Global education costs down, U.S. students migrate abroad

Mimi Wang

With rising tuition costs and budget cuts, looking to study abroad may not be completely out of the question, especially when some foreign countries have tuition-free universities for international students.

In Norway, many undergraduate and post-graduate programs are tuition-free. However, students are required to pay 300-600 NOK ($55-110 USD) fee per semester.

Some universities in Norway are also accredited by the U.S. Department of Education, allowing students to apply for financial support from the American student loan program. Scholarships can also be applied towards travel and accommodations.

In the past, universities were banned from charging tuition fees for undergraduate studies.

Although the Constitutional Court of Germany lifted the ban in 2005, only four out of 16 federal states charge tuition fees of up to 500 euros ($661.75 USD) per semester.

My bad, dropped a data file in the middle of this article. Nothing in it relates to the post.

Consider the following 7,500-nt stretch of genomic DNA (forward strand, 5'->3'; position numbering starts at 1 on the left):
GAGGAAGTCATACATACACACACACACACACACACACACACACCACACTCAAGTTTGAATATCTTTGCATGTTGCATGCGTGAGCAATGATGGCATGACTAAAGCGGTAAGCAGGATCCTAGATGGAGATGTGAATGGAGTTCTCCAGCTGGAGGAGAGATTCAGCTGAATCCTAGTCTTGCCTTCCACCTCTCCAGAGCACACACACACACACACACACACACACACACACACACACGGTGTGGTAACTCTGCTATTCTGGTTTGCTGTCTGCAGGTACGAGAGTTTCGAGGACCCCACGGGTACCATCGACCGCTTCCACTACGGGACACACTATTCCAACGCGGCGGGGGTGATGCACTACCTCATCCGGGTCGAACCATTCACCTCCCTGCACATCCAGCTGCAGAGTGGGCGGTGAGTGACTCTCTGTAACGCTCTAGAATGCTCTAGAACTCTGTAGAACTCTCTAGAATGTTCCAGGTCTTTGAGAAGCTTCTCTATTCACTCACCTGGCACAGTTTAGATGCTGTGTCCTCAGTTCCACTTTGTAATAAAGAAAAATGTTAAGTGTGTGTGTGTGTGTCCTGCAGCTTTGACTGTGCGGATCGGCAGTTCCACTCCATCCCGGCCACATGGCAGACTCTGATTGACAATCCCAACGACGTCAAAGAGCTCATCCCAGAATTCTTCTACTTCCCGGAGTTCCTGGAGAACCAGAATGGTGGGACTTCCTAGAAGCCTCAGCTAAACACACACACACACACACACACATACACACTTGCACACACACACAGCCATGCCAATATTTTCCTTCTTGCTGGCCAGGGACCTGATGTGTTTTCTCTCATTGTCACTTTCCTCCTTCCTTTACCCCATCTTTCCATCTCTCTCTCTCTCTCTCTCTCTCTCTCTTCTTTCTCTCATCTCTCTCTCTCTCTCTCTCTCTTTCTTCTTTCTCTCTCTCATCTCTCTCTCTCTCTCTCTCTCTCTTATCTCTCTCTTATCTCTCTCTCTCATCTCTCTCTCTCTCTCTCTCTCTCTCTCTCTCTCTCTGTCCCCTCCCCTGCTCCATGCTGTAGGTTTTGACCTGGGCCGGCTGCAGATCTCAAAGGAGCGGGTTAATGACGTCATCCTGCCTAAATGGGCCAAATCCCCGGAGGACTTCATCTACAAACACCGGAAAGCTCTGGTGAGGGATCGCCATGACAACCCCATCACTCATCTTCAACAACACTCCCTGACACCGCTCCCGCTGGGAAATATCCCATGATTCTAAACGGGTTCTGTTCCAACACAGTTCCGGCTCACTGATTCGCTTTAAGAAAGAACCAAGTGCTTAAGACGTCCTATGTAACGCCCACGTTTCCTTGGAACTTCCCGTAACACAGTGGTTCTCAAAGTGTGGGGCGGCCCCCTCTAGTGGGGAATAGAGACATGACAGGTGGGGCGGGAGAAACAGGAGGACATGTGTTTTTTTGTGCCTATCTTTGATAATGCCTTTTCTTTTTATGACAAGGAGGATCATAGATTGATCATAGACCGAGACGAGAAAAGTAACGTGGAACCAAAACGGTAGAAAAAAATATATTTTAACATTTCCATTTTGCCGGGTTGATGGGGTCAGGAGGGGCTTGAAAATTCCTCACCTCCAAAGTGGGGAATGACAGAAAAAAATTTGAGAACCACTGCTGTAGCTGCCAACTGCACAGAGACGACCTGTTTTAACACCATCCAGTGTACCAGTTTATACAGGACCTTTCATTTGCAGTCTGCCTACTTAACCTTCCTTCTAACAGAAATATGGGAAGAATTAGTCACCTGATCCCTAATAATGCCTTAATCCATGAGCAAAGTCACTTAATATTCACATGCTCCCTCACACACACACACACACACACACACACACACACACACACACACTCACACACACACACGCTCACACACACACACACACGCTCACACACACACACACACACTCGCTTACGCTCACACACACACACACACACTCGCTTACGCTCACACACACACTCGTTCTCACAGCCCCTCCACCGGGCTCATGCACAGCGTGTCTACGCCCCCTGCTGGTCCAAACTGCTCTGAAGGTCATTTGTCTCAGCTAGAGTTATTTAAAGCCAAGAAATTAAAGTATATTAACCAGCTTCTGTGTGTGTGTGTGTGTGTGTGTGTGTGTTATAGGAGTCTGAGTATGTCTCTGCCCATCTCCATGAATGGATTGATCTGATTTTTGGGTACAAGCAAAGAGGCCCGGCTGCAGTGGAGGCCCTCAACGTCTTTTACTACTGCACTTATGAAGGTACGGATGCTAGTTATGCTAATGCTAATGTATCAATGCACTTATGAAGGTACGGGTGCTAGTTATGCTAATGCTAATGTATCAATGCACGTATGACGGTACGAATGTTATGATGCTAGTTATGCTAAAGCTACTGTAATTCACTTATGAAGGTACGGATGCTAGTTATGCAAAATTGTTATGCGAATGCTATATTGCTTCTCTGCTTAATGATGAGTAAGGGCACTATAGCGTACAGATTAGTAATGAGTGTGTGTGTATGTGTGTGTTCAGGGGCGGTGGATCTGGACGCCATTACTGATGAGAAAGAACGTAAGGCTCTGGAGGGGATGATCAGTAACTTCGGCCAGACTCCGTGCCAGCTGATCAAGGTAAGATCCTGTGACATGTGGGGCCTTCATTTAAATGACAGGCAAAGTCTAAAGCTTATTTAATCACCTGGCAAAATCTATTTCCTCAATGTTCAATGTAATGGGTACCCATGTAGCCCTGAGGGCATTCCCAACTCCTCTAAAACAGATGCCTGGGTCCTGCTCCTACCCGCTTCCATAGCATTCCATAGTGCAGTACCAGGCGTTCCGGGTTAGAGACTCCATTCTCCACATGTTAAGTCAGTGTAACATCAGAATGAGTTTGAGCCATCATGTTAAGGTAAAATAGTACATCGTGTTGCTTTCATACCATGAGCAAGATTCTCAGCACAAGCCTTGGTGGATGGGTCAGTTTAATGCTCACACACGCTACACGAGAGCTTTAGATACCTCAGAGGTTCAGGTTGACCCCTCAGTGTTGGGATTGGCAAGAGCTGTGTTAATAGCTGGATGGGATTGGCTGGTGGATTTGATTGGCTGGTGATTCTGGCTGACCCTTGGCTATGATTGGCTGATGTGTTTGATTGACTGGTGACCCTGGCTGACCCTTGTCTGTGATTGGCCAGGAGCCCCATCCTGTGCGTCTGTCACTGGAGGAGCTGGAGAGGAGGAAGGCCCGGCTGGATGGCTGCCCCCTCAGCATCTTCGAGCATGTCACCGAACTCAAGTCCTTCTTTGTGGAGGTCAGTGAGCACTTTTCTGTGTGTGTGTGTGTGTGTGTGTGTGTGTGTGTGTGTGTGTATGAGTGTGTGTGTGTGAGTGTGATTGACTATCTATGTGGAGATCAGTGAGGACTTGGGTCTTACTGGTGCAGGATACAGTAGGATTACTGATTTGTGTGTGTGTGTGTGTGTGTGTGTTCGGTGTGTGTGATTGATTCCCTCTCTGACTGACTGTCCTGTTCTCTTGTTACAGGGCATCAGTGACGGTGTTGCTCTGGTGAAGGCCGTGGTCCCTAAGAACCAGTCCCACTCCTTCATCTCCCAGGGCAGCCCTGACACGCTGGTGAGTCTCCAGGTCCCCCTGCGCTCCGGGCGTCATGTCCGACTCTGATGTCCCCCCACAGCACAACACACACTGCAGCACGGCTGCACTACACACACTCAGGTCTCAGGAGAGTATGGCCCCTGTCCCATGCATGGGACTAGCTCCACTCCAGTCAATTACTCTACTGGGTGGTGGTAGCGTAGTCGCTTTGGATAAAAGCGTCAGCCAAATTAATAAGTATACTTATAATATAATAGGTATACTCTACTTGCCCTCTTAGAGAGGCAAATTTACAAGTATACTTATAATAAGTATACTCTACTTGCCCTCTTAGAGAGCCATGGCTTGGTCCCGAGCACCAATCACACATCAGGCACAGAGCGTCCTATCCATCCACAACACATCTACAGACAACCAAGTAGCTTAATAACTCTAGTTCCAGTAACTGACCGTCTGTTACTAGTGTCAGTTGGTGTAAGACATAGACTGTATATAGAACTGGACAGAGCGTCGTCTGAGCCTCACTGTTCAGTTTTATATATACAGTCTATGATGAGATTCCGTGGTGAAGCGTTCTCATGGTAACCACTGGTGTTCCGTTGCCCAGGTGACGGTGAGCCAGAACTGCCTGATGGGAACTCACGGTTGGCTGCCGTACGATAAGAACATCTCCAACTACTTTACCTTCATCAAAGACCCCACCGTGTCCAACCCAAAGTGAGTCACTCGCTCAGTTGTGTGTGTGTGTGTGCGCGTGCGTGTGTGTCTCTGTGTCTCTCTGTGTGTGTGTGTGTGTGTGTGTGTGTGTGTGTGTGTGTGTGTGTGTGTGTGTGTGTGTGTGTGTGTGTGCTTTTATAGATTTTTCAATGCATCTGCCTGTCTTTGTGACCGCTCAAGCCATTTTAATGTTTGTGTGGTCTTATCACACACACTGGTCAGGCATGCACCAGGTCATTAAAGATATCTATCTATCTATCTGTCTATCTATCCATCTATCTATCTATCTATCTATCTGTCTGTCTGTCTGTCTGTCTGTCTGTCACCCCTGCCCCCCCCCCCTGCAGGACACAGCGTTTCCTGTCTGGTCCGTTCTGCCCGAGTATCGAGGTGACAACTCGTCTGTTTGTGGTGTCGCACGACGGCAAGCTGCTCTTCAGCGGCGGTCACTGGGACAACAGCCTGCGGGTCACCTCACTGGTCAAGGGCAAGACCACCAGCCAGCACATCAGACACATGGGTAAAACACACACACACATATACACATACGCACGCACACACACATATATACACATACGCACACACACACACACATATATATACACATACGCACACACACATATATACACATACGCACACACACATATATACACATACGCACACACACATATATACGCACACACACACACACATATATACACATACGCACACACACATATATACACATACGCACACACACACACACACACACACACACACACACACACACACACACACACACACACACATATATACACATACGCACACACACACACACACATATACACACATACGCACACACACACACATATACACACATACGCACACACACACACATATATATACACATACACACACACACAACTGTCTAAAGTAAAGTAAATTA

All other federal states are still currently tuition-free and only require a semester fee of about 50 euros ($66 USD).

Sweden, a long time defender of high taxes and socialism for the greater good, decided in 2010 that universities will begin charging tuition and application fees for non-EU/EEA students. Instead, the universities will be supplemented by scholarship programs.

For non-EU students in Austria, public universities charge about 363.36 euros ($480.90 USD) for tuition fees plus 16.83 euros ($22.27 USD) for the Austrian Student Union and insurance fee per semester.

In an attempt to lure in international students, several Australian universities are generous when it comes to giving out tuition and living money.

Universities in areas of Western Australia and Queensland offer top educated students from all around the world different kinds of scholarships and free tuition.

The University of Western Australia has a free-waiver program that gives out around 90 scholarships for doctorate students. The University of Sydney offers 30 research scholarships every year, which waives tuition fees, and provides a yearly stipend of $20,000 for potential masters research students.

About Author

These are archived stories from Mesa Legend editions before Fall 2018. See article for corresponding author.

Comment here